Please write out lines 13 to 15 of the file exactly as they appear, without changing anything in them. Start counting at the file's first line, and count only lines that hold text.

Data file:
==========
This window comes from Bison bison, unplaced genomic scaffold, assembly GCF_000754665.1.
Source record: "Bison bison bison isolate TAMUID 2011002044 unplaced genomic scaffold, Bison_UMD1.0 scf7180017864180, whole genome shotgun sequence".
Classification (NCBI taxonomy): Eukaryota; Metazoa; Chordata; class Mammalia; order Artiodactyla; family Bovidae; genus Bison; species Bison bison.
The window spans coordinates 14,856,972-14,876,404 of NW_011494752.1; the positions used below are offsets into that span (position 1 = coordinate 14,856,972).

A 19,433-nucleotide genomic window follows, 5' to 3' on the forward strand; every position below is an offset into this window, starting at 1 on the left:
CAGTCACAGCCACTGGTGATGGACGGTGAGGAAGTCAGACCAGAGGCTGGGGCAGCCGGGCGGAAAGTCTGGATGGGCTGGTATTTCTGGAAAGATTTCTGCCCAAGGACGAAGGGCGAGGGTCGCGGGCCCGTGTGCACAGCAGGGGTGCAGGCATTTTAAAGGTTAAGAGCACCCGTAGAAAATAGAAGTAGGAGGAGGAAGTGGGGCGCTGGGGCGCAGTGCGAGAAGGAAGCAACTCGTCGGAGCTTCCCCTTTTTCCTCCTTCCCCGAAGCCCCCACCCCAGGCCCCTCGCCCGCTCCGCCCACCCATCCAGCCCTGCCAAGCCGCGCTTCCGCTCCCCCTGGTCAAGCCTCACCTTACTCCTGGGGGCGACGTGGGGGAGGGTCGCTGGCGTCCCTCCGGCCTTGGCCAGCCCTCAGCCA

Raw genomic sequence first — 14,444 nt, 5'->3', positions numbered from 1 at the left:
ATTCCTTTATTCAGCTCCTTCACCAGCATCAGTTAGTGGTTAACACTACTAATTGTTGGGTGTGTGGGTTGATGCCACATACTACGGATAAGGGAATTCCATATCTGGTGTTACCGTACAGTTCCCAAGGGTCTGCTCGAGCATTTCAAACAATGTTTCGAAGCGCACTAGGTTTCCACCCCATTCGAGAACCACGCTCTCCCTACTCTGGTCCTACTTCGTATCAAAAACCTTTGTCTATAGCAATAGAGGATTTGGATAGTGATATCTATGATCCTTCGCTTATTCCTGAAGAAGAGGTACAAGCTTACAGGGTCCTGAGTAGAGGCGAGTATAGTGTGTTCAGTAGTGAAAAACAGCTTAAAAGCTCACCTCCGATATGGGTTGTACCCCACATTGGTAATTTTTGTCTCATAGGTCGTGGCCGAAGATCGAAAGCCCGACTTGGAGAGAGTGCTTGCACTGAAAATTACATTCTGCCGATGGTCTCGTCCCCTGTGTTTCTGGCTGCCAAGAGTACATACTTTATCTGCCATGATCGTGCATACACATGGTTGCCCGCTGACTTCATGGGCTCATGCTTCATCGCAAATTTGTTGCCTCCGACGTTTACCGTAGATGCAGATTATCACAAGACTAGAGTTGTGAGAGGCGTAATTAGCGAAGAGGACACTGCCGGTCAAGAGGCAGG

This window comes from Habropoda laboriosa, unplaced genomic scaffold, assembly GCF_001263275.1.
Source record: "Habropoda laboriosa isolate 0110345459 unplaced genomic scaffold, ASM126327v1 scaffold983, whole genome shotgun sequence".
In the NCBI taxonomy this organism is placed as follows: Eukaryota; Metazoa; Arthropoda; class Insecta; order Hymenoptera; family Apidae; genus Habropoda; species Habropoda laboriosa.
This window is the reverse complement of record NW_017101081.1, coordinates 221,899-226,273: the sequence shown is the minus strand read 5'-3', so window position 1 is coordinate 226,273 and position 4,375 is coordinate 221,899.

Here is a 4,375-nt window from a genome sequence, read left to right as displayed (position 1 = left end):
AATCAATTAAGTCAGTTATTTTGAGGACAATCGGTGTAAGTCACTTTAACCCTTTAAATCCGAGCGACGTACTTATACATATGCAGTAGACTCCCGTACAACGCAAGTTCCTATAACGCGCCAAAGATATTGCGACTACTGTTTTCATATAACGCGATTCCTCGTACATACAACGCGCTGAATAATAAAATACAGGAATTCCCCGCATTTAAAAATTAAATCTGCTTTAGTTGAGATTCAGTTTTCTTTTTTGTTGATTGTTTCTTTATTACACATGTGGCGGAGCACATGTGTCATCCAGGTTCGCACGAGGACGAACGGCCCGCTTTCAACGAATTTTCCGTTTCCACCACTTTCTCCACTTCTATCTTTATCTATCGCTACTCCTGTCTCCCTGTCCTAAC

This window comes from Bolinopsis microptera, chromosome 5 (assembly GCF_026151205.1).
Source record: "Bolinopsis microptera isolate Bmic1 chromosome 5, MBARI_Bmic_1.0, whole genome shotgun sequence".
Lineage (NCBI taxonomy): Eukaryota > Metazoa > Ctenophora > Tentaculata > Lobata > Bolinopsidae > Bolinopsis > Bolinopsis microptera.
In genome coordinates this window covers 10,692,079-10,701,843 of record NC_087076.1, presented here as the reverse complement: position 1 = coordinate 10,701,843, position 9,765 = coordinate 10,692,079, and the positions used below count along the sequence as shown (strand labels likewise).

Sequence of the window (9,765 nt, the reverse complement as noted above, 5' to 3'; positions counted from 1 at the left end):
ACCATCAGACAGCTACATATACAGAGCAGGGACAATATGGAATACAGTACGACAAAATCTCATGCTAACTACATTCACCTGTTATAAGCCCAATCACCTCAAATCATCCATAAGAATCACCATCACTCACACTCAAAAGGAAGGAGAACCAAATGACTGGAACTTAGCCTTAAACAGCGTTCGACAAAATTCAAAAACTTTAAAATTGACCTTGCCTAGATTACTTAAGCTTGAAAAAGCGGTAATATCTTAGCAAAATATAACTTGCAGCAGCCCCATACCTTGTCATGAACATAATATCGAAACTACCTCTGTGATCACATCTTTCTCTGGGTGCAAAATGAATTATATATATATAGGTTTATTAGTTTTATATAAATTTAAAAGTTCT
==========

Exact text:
Here is a 4,375-nt window from a genome sequence, read left to right as displayed (position 1 = left end):
AATCAATTAAGTCAGTTATTTTGAGGACAATCGGTGTAAGTCACTTTAACCCTTTAAATCCGAGCGACGTACTTATACATATGCAGTAGACTCCCGTACAACGCAAGTTCCTATAACGCGCCAAAGATATTGCGACTACTGTTTTCATATAACGCGATTCCTCGTACATACAACGCGCTGAATAATAAAATACAGGAATTCCCCGCATTTAAAAATTAAATCTGCTTTAGTTGAGATTCAGTTTTCTTTTTTGTTGATTGTTTCTTTATTACACATGTGGCGGAGCACATGTGTCATCCAGGTTCGCACGAGGACGAACGGCCCGCTTTCAACGAATTTTCCGTTTCCACCACTTTCTCCACTTCTATCTTTATCTATCGCTACTCCTGTCTCCCTGTCCTAAC

This window comes from Bolinopsis microptera, chromosome 5 (assembly GCF_026151205.1).